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Uncovering the genetic mechanism behind Rett syndrome

FUKUOKA, JP (July 2021) — Medical researchers led by Kyushu University have revealed a possible underlying genetic pathway behind the neurological dysfunction of Rett syndrome. The team found that deficiencies in key genes involved in the pathology triggers neural stem cells to generate fewer neurons by producing more astrocytes — the brain's maintenance cells.

The researchers hope that the molecular pathology they identified, as reported in Cell Reports, can lead to potential therapeutic targets for Rett syndrome in the future.

Rett syndrome is a progressive neurodevelopmental disorder characterized by impairments in cognition and coordination, with varying severity. It occurs in roughly one in every 10,000 to 15,000 female births. However, it is difficult to initially identify because children appear to develop normally in the first 6 to 18 months.

"Rett syndrome is caused by mutations in a single gene called methyl-CpG binding protein 2, or MeCP2. The gene was identified over two decades ago and much has been uncovered since, but exactly how the mutations cause the pathology remains elusive," explained first author Hideyuki Nakashima, Ph.D., of Kyushu University’s Faculty of Medical Sciences.

In their past research, the team had identified that MeCP2 acts as a regulator for the processing of specific microRNAs to control the functions of neurons. So they went back to investigate if that pathway was also involved in the differentiation of neural stem cells.

Compared to messenger RNA, the final template transcribed from DNA that is used by a cell to synthesize proteins, microRNAs — or miRNAs — are much smaller and act to regulate messenger RNA to make sure the cell is making the correct amount of the desired protein.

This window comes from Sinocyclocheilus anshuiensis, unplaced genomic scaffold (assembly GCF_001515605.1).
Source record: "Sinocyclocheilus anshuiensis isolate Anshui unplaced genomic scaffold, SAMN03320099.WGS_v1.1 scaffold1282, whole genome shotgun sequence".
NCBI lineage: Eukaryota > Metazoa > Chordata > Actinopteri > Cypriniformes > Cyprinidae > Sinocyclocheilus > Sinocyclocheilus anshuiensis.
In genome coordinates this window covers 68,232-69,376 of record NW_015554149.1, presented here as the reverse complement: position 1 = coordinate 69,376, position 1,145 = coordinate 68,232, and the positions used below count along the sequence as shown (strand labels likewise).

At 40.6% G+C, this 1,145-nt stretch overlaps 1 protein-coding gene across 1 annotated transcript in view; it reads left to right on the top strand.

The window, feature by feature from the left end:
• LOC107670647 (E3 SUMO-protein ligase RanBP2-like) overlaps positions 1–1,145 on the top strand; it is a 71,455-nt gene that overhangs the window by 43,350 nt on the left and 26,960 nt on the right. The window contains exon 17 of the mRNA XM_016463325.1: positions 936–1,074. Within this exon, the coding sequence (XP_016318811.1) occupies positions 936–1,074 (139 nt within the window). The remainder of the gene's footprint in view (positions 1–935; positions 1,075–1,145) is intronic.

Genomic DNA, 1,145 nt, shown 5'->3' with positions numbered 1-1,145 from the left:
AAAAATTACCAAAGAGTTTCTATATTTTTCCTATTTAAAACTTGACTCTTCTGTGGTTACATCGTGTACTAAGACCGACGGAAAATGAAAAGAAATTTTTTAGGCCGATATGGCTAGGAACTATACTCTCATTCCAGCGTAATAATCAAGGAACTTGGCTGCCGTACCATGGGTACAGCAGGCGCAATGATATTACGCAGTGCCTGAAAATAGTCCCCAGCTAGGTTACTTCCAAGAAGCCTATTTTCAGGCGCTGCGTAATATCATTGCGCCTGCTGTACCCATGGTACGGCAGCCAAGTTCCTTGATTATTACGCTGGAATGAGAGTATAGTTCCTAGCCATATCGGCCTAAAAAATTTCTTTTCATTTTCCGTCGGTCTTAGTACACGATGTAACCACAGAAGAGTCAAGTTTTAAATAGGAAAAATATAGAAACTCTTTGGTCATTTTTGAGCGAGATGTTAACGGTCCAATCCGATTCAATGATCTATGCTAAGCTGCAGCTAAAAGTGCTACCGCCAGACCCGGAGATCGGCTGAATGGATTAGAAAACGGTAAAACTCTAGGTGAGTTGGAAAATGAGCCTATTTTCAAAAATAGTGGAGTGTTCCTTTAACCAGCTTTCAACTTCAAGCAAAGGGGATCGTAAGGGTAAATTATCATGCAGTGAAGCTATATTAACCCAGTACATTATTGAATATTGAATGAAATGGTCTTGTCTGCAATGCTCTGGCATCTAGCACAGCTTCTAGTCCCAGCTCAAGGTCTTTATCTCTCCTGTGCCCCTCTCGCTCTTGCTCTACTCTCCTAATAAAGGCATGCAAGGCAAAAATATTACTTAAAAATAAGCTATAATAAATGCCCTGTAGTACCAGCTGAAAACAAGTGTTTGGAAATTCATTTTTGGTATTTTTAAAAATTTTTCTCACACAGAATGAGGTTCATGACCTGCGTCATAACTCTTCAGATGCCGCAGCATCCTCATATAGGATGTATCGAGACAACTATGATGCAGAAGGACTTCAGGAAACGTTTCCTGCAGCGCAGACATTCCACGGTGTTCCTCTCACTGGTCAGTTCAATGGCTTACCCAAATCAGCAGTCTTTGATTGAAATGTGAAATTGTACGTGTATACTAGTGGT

"Through our investigation, we found several microRNAs associated with MeCP2, but only one affected the differentiation of neural stem cells: a microRNA called miR-199a," said Dr. Nakashima. "In fact, when either MeCP2 or miR-199a are disrupted, we found that it increased the production of cells called astrocytes."

Astrocytes are like the support cells of your brain. While neurons fire off the electrical signals, astrocytes are there to help maintain everything else. During development, astrocytes and neurons are generated from the same type of stem cells, known as neural stem cells, where their production is carefully controlled. However, dysfunction in MeCP2 or miR-199a causes these stem cells to produce more astrocytes than neurons.

"Further analysis showed that miR-199a targets the protein Smad1, a transcription factor critical for proper cellular development. Smad1 functions downstream of a pathway called BMP signaling, which is known to inhibit the production of neurons and facilitate the generation of astrocytes," Dr. Nakashima said.

To investigate the process further, the team established a brain organoid culture — a 3D culture of neural stem cells that can mimic aspects of brain development — from induced pluripotent stem cells (iPSCs) derived from patients with Rett syndrome. When they inhibited BMP (bone morphogenetic protein), the team was able to reduce abnormal neural stem cell differentiation.

"Our findings have given us valuable insight into the role of MeCP2, miR-199a and BMP signaling in the pathology of Rett syndrome," concluded Kinichi Nakashima, Ph.D., who headed the team. "Further investigation is needed, but we hope this can lead to clinical treatments for Rett syndrome symptoms."

 

Images of brain organoids from control (top) and Rett syndrome (RTT) (bottom) patients, with astrocytes stained in cyan (note that the intensity of cyan color is higher in the RTT brain organoids). Image courtesy of Kyushu University/Nakashima Lab.

 

Learn more:
https://www.kyushu-u.ac.jp/en/researches/view/214
DOI: 10.1016/j.celrep.2021.109124